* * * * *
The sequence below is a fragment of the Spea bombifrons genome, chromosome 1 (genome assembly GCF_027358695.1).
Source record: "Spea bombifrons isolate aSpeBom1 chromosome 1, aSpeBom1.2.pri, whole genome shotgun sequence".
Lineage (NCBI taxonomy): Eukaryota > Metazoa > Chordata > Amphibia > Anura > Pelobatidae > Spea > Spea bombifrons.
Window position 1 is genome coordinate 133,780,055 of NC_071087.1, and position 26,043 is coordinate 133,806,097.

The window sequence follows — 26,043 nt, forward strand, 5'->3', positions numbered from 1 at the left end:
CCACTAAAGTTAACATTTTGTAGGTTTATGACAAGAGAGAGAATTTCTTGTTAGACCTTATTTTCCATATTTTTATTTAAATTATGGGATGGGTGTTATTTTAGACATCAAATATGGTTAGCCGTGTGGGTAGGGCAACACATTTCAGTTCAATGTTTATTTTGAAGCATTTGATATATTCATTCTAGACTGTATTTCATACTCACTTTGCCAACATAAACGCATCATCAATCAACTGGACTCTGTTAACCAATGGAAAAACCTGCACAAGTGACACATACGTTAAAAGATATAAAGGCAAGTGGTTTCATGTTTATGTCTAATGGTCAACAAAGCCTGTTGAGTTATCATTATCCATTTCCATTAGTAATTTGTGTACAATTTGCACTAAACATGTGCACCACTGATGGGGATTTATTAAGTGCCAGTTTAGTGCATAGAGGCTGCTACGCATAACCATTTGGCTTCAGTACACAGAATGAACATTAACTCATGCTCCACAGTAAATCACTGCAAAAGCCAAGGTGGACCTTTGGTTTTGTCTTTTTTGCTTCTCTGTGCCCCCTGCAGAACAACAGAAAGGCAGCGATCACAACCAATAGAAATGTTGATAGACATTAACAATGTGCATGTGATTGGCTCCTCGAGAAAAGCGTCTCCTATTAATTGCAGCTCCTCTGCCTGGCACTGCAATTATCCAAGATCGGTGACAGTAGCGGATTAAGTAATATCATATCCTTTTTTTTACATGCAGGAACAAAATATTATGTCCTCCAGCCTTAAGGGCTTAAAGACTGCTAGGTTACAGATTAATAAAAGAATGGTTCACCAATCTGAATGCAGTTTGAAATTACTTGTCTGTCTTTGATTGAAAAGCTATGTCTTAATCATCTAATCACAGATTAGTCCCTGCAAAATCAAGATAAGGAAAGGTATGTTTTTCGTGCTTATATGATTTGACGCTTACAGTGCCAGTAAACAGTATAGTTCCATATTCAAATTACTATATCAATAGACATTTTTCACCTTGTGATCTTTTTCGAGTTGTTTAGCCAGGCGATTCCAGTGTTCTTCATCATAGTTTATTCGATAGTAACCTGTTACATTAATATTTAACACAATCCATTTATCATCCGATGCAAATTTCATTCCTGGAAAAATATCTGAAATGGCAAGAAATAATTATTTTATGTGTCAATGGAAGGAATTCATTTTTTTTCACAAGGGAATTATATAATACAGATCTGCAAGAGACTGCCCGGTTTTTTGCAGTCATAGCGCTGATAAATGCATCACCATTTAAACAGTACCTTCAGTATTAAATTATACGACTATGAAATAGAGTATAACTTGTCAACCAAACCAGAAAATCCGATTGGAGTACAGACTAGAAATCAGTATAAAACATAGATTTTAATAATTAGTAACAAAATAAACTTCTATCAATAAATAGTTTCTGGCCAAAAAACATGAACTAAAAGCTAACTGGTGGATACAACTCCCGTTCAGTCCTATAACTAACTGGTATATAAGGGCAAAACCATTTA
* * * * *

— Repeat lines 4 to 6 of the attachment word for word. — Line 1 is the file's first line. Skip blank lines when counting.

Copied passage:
Window position 1 is genome coordinate 133,780,055 of NC_071087.1, and position 26,043 is coordinate 133,806,097.

The window sequence follows — 26,043 nt, forward strand, 5'->3', positions numbered from 1 at the left end:
CCACTAAAGTTAACATTTTGTAGGTTTATGACAAGAGAGAGAATTTCTTGTTAGACCTTATTTTCCATATTTTTATTTAAATTATGGGATGGGTGTTATTTTAGACATCAAATATGGTTAGCCGTGTGGGTAGGGCAACACATTTCAGTTCAATGTTTATTTTGAAGCATTTGATATATTCATTCTAGACTGTATTTCATACTCACTTTGCCAACATAAACGCATCATCAATCAACTGGACTCTGTTAACCAATGGAAAAACCTGCACAAGTGACACATACGTTAAAAGATATAAAGGCAAGTGGTTTCATGTTTATGTCTAATGGTCAACAAAGCCTGTTGAGTTATCATTATCCATTTCCATTAGTAATTTGTGTACAATTTGCACTAAACATGTGCACCACTGATGGGGATTTATTAAGTGCCAGTTTAGTGCATAGAGGCTGCTACGCATAACCATTTGGCTTCAGTACACAGAATGAACATTAACTCATGCTCCACAGTAAATCACTGCAAAAGCCAAGGTGGACCTTTGGTTTTGTCTTTTTTGCTTCTCTGTGCCCCCTGCAGAACAACAGAAAGGCAGCGATCACAACCAATAGAAATGTTGATAGACATTAACAATGTGCATGTGATTGGCTCCTCGAGAAAAGCGTCTCCTATTAATTGCAGCTCCTCTGCCTGGCACTGCAATTATCCAAGATCGGTGACAGTAGCGGATTAAGTAATATCATATCCTTTTTTTTACATGCAGGAACAAAATATTATGTCCTCCAGCCTTAAGGGCTTAAAGACTGCTAGGTTACAGATTAATAAAAGAATGGTTCACCAATCTGAATGCAGTTTGAAATTACTTGTCTGTCTTTGATTGAAAAGCTATGTCTTAATCATCTAATCACAGATTAGTCCCTGCAAAATCAAGATAAGGAAAGGTATGTTTTTCGTGCTTATATGATTTGACGCTTACAGTGCCAGTAAACAGTATAGTTCCATATTCAAATTACTATATCAATAGACATTTTTCACCTTGTGATCTTTTTCGAGTTGTTTAGCCAGGCGATTCCAGTGTTCTTCATCATAGTTTATTCGATAGTAACCTGTTACATTAATATTTAACACAATCCATTTATCATCCGATGCAAATTTCATTCCTGGAAAAATATCTGAAATGGCAAGAAATAATTATTTTATGTGTCAATGGAAGGAATTCATTTTTTTTCACAAGGGAATTATATAATACAGATCTGCAAGAGACTGCCCGGTTTTTTGCAGTCATAGCGCTGATAAATGCATCACCATTTAAACAGTACCTTCAGTATTAAATTATACGACTATGAAATAGAGTATAACTTGTCAACCAAACCAGAAAATCCGATTGGAGTACAGACTAGAAATCAGTATAAAACATAGATTTTAATAATTAGTAACAAAATAAACTTCTATCAATAAATAGTTTCTGGCCAAAAAACATGAACTAAAAGCTAACTGGTGGATACAACTCCCGTTCAGTCCTATAACTAACTGGTATATAAGGGCAAAACCATTTA